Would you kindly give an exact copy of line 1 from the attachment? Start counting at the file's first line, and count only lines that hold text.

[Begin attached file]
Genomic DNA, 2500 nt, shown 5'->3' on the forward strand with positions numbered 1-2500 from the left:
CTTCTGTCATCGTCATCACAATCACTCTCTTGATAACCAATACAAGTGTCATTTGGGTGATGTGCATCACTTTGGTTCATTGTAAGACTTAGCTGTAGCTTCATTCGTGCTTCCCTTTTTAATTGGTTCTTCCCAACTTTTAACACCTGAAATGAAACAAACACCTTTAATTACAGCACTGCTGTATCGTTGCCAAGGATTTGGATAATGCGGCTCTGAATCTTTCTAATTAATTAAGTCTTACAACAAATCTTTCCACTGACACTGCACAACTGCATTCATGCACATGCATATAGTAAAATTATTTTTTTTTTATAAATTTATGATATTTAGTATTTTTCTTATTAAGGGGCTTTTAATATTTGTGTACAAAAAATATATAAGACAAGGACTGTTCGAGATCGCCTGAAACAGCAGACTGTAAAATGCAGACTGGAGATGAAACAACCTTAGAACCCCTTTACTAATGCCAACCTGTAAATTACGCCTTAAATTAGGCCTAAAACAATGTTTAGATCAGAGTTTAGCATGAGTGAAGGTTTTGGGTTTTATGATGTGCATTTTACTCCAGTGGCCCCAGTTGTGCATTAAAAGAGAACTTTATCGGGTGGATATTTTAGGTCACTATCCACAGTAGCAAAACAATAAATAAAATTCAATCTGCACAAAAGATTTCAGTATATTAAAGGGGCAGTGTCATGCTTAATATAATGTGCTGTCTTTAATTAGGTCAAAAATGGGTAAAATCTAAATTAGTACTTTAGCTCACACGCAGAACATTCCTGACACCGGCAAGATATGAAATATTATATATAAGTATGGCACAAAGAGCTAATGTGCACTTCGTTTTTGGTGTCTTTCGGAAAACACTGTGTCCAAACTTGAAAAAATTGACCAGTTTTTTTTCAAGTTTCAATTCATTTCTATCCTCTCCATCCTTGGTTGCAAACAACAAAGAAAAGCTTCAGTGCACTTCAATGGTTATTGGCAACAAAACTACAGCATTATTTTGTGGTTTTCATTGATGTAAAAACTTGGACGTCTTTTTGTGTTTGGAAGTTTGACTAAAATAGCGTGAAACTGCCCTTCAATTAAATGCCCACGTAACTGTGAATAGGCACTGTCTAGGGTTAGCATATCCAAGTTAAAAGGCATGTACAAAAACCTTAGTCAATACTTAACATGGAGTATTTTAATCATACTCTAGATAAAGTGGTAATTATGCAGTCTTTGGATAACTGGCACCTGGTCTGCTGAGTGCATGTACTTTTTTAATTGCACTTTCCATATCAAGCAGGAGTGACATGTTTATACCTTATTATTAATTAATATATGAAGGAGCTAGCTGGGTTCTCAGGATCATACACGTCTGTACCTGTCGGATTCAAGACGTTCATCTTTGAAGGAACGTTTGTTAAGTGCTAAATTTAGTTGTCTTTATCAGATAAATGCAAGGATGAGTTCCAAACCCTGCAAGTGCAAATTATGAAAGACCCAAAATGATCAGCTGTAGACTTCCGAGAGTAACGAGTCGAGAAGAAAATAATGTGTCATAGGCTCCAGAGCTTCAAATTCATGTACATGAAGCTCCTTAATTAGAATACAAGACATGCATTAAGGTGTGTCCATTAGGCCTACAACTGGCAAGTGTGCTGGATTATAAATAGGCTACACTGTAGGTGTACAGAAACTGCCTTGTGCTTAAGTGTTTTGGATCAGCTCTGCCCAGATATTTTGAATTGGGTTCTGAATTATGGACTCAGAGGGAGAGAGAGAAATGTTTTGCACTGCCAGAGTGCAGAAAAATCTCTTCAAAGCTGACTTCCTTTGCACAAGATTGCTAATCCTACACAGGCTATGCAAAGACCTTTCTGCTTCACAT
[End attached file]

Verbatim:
Genomic DNA, 2500 nt, shown 5'->3' on the forward strand with positions numbered 1-2500 from the left: